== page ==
Extended Range of Benefits
Explore the unique features of the IC-8 IOL.
sponsored by AcuFocus
The IC-8 one-piece hydrophobic acrylic IOL is designed to compensate for the focal consequences of peripheral defocused light, thereby enabling correction of presbyopia with a broad, continuous range of focus (Figure 1).
The design of the IC-8 IOL enables it to provide up to 3.00 D of extended depth of focus (EDOF), tolerate up to 1.00 D deviation from the target manifest refraction spherical equivalent, and accommodate as much as 1.50 D of corneal astigmatism (1, 2, 3, 4). In addition, this unique IOL can reduce the effects of both lower and higher order aberrations (HOA), including corneal HOAs such as coma, based on the small aperture effect. How does the IC-8 IOL provide this range of benefits?
The fundamental feature of the IC-8 lens, as Christopher Chan points out, is the opaque annular mask, which blocks scattered, defocused and aberrated peripheral light, but allows the passage of paraxial, central light rays (Figure 2). Chan says, “This flattens the defocus curve on the myopic/hyperopic side, resulting in EDOF.” Gerd Auffarth elaborates: “Essentially, the IC-8 IOL uses the pinhole effect to exclude peripheral defocused light – which compromises image quality – and permits only central, focused light to reach the retina.”
"I have found for patients where power calculation is a problem, the small aperture IC-8 lens is quite forgiving – even when the refractive outcome is not perfect, the patient will have good distance, intermediate and near vision." Sathish Srinivasan
Brendan Vote provides some detail: “The small (1.36 mm) non-diffractive aperture of the IC-8 lens, together with the absence of diffractive surface structures in the IOL, allows it to act as a ‘universal’ corrective lens. Furthermore, the optimized size of the mask provides both excellent quality of vision and a modulation transfer function superior to that of other multifocal or EDOF lenses."
Jacqueline Beltz reminds us of a practical benefit: namely, that the IC-8 IOL can compensate for up to 1.50 D of astigmatism without needing to be placed on a particular axis. “Hence, this IOL has a larger ‘sweet spot’, making it easier to use and to achieve patient satisfaction,” she says.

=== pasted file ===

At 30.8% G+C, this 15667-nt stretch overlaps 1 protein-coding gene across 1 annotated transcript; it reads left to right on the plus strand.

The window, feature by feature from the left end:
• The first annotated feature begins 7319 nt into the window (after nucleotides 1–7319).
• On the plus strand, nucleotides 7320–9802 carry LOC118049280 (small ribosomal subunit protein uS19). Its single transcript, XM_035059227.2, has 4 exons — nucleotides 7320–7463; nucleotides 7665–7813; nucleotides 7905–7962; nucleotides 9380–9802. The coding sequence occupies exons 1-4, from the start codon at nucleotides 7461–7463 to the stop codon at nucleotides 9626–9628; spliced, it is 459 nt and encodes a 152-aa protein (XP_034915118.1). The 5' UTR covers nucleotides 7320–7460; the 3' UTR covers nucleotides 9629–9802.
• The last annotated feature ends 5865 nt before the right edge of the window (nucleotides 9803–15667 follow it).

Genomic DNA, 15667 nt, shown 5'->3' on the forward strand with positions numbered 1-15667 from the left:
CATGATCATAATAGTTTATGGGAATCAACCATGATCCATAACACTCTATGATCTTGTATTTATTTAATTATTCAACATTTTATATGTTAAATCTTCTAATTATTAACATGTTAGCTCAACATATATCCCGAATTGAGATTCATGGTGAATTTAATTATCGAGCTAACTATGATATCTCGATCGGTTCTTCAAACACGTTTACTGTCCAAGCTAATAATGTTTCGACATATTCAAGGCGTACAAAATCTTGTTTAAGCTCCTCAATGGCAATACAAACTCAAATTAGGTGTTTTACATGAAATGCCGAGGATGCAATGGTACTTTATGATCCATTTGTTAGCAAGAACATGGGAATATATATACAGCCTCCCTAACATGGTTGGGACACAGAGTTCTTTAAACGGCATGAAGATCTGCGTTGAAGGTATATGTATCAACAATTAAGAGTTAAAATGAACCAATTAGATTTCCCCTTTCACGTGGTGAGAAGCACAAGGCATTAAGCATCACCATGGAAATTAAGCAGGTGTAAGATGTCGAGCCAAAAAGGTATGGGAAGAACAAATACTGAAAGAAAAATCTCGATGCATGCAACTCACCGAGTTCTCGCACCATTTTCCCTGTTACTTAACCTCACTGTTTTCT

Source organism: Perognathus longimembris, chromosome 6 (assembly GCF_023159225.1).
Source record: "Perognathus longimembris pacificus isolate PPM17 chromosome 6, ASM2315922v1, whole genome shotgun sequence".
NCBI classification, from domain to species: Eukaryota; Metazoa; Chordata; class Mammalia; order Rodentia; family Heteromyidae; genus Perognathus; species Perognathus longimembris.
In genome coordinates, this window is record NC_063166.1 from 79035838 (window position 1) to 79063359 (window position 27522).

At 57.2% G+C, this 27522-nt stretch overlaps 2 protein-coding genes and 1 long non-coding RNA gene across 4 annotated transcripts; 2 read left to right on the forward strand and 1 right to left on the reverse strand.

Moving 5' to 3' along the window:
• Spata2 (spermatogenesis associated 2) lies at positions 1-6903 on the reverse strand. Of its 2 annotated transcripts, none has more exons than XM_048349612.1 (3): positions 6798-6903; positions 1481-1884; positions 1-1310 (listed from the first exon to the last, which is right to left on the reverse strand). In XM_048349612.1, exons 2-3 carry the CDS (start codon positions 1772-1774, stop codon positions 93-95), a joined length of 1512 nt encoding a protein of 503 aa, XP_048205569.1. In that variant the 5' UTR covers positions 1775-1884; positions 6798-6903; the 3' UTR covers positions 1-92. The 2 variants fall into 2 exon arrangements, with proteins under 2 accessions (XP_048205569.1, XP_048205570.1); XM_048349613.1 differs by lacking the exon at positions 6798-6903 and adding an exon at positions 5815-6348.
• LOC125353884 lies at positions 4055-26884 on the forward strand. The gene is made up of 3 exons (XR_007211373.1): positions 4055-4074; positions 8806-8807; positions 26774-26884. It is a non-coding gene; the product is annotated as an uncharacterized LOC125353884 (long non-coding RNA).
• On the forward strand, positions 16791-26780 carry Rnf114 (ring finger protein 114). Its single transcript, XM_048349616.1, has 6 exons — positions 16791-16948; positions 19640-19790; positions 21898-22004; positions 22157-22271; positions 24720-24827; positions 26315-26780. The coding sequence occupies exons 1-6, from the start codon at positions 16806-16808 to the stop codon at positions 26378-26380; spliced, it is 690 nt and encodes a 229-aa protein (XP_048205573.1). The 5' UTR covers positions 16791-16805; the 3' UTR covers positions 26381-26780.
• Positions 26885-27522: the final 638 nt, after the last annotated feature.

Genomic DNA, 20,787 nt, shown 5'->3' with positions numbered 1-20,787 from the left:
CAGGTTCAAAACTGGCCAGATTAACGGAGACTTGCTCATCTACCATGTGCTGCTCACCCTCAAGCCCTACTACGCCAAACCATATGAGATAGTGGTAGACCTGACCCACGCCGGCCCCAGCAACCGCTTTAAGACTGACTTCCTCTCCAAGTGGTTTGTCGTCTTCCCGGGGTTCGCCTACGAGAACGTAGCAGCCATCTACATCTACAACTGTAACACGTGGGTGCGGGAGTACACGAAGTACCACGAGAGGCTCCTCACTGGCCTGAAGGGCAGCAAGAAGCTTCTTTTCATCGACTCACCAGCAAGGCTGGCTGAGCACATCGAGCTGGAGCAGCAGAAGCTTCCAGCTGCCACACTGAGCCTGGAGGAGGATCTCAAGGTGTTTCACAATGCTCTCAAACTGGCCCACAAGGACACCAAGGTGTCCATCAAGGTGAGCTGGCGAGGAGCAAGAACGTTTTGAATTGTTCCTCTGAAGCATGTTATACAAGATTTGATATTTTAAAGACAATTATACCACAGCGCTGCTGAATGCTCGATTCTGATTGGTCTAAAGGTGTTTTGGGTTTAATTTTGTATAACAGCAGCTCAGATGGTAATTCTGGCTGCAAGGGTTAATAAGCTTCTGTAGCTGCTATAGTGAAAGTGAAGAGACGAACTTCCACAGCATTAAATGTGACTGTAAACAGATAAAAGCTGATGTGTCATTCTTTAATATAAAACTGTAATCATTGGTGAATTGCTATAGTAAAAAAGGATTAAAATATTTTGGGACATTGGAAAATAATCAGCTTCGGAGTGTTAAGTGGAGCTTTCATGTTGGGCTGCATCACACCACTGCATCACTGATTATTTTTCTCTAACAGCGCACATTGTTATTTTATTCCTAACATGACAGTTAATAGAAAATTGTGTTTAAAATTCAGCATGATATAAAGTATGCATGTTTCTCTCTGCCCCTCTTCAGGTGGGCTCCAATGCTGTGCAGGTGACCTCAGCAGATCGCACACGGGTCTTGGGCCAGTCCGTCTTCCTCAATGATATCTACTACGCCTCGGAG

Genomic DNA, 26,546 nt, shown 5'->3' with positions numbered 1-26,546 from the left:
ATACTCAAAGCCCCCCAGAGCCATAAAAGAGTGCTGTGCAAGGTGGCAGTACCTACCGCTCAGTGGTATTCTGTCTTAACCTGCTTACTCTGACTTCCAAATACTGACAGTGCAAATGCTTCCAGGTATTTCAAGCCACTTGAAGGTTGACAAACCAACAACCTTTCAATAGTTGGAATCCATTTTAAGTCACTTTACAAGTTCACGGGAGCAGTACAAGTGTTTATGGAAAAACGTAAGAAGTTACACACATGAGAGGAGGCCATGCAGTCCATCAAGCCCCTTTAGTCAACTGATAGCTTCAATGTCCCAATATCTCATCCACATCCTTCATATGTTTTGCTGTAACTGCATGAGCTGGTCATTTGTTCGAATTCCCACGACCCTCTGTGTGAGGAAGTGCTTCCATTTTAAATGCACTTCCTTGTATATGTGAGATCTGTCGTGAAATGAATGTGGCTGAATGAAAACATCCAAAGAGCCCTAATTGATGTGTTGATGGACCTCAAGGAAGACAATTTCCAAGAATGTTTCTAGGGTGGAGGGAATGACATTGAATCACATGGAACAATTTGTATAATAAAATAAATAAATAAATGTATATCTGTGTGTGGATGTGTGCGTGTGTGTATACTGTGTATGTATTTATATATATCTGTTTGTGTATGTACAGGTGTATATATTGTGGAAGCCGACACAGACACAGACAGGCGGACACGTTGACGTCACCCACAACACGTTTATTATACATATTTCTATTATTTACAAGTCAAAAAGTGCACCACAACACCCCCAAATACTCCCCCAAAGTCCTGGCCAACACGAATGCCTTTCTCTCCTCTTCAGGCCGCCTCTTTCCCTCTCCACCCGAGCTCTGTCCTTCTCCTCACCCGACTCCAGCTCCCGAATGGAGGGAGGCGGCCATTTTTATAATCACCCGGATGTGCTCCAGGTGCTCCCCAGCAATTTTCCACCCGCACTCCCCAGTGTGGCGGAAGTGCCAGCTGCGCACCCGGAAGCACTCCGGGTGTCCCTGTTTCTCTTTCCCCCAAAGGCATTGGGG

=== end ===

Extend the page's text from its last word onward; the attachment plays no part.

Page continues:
Vote elaborates: “The 1.50 D value is significant, because this level of astigmatism is commonly introduced by biometric errors, arising from dry eyes and tear film irregularity.”
Overall, Auffarth summarizes that the IC-8 IOL’s pinhole effect blocks peripheral defocused light which may actually block glare in some situations. These features, says Chan, explain why, in his experience, the IC-8 IOL has lower dysphotopsia rates than multifocal IOLs but exhibits no significant reduction in binocular contrast sensitivity. Vote concludes: “Compared with monovision patients, IC-8 IOL recipients have good binocular distance vision as well as good intermediate and near vision.”
View the next article in the series
To view all parts of this series, go to The IC-8 IOL: Big Advantages Through Small Apertures
To download the full publication, please click here
Enjoy our FREE content!
Log in or register to gain full unlimited access to all content on the The Ophthalmologist site. It’s FREE!
Or register now - it’s free!
You will benefit from:
- Unlimited access to ALL articles
- News, interviews & opinions from leading industry experts
- Receive print (and PDF) copies of The Ophthalmologist magazine
- Data on file at AcuFocus, Inc.
- H Dick et al., “Prospective multicentre trial of a small-aperture intraocular lens in cataract surgery”, J Cataract Refract Surg, 43, 956 (2017). PMID: 28823444.
- RE Ang, “Small-aperture intraocular lens tolerance to induced astigmatism”, Clin Ophthalmol, 12, 1659 (2018). PMID: 30233128.
- RE Ang, “Comparison of tolerance to induced astigmatism in pseudophakic eyes implanted with small aperture, trifocal, or monofocal intraocular lenses”, Clin Ophthalmol, 13, 905 (2019). PMID: 31213762.